Wednesday, February 21, 2018

Butterfly Dream: Reef Sharks Haiku by Lorin Ford

English Original

reef sharks
guard the rusting wrecks --
my father’s war

Frogpond, 39:1, Winter 2016

Lorin Ford

Chinese Translation (Traditional)

守衛生鏽的殘骸 --

Chinese Translation (Simplified)

守卫生锈的残骸 --

Bio Sketch

Lorin Ford has written haiku since 2004. Selections of her haiku are anthologized in, eg. Haiku in English, Where the River Goes , Haiku 21 and Nest Feathers. Her book, a wattle seedpod (PostPressed 2008) won a first place in the HSA Merit Book Awards. Her e-chapbook, A Few Quick Brushstrokes,was a 2011 Snapshot Press winner.

1 comment:

  1. The symbolically rich and poignant juxtaposition of reef sharks circling around the "rusting wrecks" and the speaker's father’s "war" (physical and psychological) is thematically significant and emotionally powerful.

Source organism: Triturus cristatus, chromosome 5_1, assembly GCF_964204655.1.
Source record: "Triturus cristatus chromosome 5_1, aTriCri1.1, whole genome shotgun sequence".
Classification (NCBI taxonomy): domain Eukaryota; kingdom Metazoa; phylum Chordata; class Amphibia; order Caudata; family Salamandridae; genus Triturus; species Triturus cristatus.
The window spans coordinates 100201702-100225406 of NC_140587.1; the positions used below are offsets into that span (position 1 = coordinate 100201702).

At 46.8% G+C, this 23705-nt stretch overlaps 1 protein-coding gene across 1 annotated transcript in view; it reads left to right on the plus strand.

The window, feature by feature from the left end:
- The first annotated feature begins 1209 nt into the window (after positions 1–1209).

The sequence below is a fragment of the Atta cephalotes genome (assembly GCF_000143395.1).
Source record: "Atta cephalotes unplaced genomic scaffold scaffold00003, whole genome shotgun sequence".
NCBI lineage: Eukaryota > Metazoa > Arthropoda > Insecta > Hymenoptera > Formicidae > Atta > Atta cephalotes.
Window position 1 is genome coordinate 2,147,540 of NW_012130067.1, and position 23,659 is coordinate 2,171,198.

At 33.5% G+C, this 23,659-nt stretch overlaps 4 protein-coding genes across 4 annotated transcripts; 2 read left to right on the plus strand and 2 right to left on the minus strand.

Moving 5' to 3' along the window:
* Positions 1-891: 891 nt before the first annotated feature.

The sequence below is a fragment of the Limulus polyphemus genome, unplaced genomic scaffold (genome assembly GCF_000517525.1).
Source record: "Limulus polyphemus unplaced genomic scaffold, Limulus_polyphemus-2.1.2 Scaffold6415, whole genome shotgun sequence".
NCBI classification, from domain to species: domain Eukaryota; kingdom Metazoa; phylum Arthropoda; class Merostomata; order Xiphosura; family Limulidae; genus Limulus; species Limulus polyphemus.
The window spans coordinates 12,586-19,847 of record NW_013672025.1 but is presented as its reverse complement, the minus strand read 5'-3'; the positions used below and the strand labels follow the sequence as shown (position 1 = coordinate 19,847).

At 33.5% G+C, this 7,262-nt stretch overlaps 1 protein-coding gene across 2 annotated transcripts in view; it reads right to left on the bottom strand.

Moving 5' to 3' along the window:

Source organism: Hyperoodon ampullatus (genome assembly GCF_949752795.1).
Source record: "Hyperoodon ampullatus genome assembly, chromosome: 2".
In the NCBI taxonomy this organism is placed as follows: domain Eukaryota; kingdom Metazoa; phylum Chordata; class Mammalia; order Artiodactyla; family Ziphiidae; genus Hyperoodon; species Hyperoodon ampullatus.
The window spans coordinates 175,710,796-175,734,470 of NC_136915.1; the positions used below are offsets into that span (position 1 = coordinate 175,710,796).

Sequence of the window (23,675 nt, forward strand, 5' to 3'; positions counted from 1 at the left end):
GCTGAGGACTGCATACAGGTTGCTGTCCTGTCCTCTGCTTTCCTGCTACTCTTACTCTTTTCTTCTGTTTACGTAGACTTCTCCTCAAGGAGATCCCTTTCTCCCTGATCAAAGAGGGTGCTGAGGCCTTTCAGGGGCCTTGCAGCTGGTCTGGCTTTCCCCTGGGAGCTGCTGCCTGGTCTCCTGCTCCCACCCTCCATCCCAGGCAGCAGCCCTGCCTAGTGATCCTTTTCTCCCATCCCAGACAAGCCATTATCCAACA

Lorin's fine haiku reminds me of one of my haiku about my father's war.

    Our Dreams
    For my father and his generation who gave up their dreams to pursue the National Dream for the Chinese people

    Six decades ago, there was a civil war in China. The ruling Chinese Nationalist Party, the Kuomintang, was defeated by the Chinese Communists. Chairman Chiang Kai-shek retreated with his troops to Taiwan, where he hoped to regroup quickly and retake mainland China. My father was a first lieutenant in Chiang’s military troops, and, like the majority of mainland Chinese in Taiwan, shared with him this same illusion.

    When I started grade four, my father decided I was old enough to learn the good soldier's essential lesson: obey orders and don’t ask questions. But I didn’t want to be a soldier. They looked dumb to me.

    One day, my father tried several times to teach me how to salute, but I couldn’t get my hand straight enough. He ordered me to stand in front of the portrait of our ancestors. He shouted at me, “Stand straight and still until our ancestors are satisfied and smile; or else you must apologize to them for failing to follow through on my words: to salute properly. Then you can go.”

    I stood for hours, but they wouldn't smile at or for me. Finally, I couldn’t bear it any longer and fainted. Later, when I woke up, I saw my father's eyes brimming with tears.

    into the Taiwan Strait
    Father rides on my shoulders
    midsummer dream

    Contemporary Haibun Online, 7:3, October 2011